The best way I was able to handle it (I'm a nurse) was simply getting up and staying up in the morning. This helps balance out the light issue, but you will get tired. If I were you, I'd plan on sleeping in until at least 10:00 rather than so early. This gives you some wind-down time when you get home at night too.

As for eating, just pick your schedule and stick with it. It just takes time. Sometimes a couple of weeks up to about a month.

As for the 12-16 hours trick, some swear by it but in my experience it never has made any difference for me.

Good luck!
posted by magnoliasouth at 3:47 PM on September 29, 2009

When I worked an afternoon shift, I found that getting up at 10:00 am worked well. I ate a decent lunch during working hours, and take-out or nutricious stuff I had at home after work, but relaxed/watched tv/partied for a while after my shift was over. Heavy cooking as reserved for weekends and provided left-overs I could graze on for several days. I'm not much of a breakfast eater, so coffee was breakfast, and I still had time to run errands before work. That schedule was perfect for me, much better than working 6 am to 3 pm, so YMMV.
posted by path at 5:52 PM on September 29, 2009

When I worked/work 3-11 I get up around 10 or 11, have a light breakfast, and a small snack right before work. I pack a lunch to eat while I'm at work (either leftovers or a normal lunch: sandwich, pretzels/chips, soda, applesauce, and a granola bar) I have a small dinner when I get off work, something like a grilled cheese or spaghetti or leftovers. I'm usually in bed by about 1 or 2AM.

One thing that I have been recently doing is limiting my caffeine intake before bed. When I work 3-11 I only have one cup of coffee, which is usually gone by around 7, then it's Caffeine Free Diet Coke and water for the rest of the night. Sure, I'm dead tired by the time I get home, but that's exactly what I want!

Good luck! When I worked second shift exclusively, I woke up around 1:30PM and would usually go to bed around 3 or 4AM.
posted by ThaBombShelterSmith at 7:33 PM on September 29, 2009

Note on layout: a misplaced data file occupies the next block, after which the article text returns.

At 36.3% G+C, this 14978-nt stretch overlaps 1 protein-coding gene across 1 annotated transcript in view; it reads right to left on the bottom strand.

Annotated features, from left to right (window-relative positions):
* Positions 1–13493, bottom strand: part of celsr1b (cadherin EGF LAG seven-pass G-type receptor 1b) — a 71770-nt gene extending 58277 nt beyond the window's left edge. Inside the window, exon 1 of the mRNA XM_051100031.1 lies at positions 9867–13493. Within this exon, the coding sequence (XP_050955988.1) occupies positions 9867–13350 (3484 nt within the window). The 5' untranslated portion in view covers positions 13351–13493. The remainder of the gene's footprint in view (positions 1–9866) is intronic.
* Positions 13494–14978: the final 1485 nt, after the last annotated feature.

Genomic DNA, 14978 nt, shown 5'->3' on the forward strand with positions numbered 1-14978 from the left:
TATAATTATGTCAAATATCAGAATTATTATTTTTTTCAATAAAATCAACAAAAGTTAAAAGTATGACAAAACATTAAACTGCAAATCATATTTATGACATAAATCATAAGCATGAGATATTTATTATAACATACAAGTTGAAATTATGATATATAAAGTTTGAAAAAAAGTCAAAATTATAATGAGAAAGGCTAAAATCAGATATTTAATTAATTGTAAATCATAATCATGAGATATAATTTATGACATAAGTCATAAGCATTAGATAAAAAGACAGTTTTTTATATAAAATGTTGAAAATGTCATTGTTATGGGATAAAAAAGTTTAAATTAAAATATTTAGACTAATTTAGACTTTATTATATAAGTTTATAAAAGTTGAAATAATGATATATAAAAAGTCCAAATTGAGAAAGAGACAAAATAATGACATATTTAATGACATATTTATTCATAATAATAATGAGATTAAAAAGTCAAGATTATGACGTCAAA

You should probably eat a big breakfast, big lunch, and just snack while at work. Don't eat before bed.

Try to go to bed within an hour after getting home from work.

If your ideal sleeptime is 1am, then I very much doubt your ideal awake time is 7am. That's only six hours of sleep. Unless you're a naturally short sleeper, you may want to consider waking later, or getting a nap in before work.

I've noticed that I feel hungrier (and obviously more tired) when I am sleep-deprived, likely because my body requires more energy to stay awake longer.
posted by Ouisch at 8:18 PM on September 29, 2009

I worked 1:00PM-9:00/10:00PM for years, and this is what I typically did:

Woke up around 9 or 10 (oh, those were the days...), and had a decent-sized breakfast - eggs and toast, or oatmeal and fruit. I would typically have my biggest meal anytime between 2 and 4, depending on my schedule. This was almost always some unhealthy takeout, but you could substitute a lunch you bring from home. Then I typically had a fairly light dinner when I got home or went out after work. (Um, and then I usually drank between 2 and too many drinks, but that was a function of being young and resilient)

I was not a big cook at the time, probably partly because of the schedule, but I would typically make something big to have for leftovers at least once over the weekend, and then possibly one night after work. If I'd been ambitious enough, I would have cooked lunch after breakfast.

Anyway, this eating schedule worked very well for me. I never really had problems with insomnia during these years, but I had a fairly exhausting job at the time, so I may have just been sufficiently tuckered out.
posted by lunasol at 12:18 AM on September 30, 2009